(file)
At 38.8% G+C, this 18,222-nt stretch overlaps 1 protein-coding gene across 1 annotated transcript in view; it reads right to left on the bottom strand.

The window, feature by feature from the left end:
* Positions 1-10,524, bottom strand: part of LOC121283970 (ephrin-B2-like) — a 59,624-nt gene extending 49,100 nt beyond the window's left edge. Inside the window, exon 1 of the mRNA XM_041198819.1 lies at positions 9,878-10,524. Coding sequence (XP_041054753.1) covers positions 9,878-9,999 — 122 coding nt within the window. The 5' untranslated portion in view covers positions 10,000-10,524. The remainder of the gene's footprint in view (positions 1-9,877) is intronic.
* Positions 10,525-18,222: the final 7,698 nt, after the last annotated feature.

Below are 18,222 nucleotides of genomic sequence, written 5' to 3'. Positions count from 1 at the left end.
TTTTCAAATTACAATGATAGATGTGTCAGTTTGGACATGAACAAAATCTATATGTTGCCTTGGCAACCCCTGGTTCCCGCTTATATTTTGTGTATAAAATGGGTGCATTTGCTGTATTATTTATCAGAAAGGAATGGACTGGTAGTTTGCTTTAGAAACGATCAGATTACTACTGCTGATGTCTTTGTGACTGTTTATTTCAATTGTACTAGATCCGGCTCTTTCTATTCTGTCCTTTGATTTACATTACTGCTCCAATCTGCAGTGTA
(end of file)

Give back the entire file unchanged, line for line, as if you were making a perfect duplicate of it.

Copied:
At 38.8% G+C, this 18,222-nt stretch overlaps 1 protein-coding gene across 1 annotated transcript in view; it reads right to left on the bottom strand.

The window, feature by feature from the left end:
* Positions 1-10,524, bottom strand: part of LOC121283970 (ephrin-B2-like) — a 59,624-nt gene extending 49,100 nt beyond the window's left edge. Inside the window, exon 1 of the mRNA XM_041198819.1 lies at positions 9,878-10,524. Coding sequence (XP_041054753.1) covers positions 9,878-9,999 — 122 coding nt within the window. The 5' untranslated portion in view covers positions 10,000-10,524. The remainder of the gene's footprint in view (positions 1-9,877) is intronic.
* Positions 10,525-18,222: the final 7,698 nt, after the last annotated feature.

Below are 18,222 nucleotides of genomic sequence, written 5' to 3'. Positions count from 1 at the left end.
TTTTCAAATTACAATGATAGATGTGTCAGTTTGGACATGAACAAAATCTATATGTTGCCTTGGCAACCCCTGGTTCCCGCTTATATTTTGTGTATAAAATGGGTGCATTTGCTGTATTATTTATCAGAAAGGAATGGACTGGTAGTTTGCTTTAGAAACGATCAGATTACTACTGCTGATGTCTTTGTGACTGTTTATTTCAATTGTACTAGATCCGGCTCTTTCTATTCTGTCCTTTGATTTACATTACTGCTCCAATCTGCAGTGTA